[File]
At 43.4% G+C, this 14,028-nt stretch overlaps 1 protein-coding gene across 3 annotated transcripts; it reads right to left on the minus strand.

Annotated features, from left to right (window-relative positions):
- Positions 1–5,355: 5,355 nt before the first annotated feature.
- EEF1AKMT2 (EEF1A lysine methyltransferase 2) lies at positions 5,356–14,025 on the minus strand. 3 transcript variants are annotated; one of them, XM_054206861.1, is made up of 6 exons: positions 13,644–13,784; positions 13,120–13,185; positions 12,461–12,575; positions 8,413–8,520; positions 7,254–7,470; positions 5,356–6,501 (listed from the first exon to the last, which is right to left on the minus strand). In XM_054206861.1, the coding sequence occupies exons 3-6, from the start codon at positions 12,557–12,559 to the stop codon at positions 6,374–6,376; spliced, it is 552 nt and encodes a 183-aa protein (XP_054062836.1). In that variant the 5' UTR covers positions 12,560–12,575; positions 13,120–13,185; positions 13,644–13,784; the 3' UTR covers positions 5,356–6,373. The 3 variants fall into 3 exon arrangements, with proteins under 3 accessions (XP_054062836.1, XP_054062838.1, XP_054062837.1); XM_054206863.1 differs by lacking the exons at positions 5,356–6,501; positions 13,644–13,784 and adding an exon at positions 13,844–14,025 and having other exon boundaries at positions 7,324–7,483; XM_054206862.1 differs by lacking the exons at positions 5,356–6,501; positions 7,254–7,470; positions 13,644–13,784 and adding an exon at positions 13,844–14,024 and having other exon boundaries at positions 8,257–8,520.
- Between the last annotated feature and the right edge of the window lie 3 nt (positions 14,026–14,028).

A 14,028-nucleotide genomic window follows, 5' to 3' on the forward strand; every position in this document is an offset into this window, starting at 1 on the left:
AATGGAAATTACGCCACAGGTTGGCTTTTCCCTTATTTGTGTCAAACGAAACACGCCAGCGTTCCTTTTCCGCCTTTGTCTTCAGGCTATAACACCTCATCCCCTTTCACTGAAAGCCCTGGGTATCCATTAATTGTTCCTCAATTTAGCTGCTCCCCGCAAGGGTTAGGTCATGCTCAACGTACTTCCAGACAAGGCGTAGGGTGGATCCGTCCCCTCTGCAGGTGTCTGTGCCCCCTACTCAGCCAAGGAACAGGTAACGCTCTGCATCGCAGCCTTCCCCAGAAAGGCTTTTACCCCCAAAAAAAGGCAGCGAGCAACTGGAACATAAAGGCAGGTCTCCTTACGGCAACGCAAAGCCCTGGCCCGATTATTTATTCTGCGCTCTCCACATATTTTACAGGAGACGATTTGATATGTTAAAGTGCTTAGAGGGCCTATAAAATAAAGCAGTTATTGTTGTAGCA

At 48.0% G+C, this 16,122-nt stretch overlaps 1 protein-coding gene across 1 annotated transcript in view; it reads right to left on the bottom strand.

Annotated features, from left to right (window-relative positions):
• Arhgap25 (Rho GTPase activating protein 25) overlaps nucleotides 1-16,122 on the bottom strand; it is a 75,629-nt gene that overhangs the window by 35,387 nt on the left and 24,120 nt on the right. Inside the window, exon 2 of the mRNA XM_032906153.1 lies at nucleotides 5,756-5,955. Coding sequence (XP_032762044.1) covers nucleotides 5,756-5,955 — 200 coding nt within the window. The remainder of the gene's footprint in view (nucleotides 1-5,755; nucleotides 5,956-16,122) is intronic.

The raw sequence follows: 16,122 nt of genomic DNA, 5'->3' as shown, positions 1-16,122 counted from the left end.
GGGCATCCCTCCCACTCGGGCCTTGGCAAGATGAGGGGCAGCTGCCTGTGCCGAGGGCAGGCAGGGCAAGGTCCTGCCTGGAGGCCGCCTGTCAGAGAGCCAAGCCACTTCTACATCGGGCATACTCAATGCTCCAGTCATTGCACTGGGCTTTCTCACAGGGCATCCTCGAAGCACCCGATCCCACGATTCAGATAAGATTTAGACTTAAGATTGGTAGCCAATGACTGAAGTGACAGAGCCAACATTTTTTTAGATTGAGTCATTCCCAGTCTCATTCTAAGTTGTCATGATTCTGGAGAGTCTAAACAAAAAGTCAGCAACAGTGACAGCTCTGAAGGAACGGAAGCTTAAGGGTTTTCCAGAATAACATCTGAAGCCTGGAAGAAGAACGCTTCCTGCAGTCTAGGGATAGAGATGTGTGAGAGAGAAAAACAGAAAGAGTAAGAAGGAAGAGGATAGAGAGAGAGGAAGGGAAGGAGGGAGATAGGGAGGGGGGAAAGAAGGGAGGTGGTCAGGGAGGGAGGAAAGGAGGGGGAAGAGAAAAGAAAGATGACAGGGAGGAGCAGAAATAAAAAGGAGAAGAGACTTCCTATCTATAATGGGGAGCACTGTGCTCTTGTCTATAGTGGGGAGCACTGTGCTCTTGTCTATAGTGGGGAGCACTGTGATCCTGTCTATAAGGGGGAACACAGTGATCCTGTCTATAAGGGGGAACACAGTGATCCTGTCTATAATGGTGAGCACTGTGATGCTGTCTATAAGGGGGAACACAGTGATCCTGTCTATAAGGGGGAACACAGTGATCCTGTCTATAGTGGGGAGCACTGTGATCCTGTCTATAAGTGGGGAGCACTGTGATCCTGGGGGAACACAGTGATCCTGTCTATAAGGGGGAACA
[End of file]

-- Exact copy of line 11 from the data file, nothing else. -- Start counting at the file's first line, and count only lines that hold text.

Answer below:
The raw sequence follows: 16,122 nt of genomic DNA, 5'->3' as shown, positions 1-16,122 counted from the left end.